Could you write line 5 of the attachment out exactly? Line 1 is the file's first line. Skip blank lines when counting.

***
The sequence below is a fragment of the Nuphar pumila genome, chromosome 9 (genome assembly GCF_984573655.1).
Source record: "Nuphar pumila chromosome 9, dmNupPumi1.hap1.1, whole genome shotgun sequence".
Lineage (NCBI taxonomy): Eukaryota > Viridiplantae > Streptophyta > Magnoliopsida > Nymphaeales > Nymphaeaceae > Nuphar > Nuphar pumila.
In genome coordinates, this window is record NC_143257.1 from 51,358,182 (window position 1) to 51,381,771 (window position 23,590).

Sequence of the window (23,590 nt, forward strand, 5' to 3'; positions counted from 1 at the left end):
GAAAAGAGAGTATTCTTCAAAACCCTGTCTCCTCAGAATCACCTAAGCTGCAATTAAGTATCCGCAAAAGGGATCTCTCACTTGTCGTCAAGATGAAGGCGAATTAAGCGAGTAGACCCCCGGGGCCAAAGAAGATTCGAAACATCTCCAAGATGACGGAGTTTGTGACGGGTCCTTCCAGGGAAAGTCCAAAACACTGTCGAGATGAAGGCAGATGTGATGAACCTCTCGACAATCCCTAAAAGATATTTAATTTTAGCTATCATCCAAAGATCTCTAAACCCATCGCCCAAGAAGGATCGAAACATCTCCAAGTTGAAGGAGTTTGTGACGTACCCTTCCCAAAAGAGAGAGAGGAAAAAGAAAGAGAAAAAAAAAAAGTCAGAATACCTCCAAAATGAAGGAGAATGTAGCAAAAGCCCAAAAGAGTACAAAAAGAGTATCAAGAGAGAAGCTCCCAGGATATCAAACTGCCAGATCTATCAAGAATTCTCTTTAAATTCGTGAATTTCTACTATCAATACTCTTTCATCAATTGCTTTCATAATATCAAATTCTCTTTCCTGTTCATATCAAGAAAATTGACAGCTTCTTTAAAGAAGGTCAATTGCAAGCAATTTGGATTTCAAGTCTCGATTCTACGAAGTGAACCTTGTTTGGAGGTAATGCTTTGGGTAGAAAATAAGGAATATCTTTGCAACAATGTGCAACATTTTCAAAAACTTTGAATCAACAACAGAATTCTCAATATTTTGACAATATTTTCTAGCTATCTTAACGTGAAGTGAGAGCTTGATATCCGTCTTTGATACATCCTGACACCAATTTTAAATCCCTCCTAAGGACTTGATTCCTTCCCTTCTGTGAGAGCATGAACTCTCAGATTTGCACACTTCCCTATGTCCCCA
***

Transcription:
Sequence of the window (23,590 nt, forward strand, 5' to 3'; positions counted from 1 at the left end):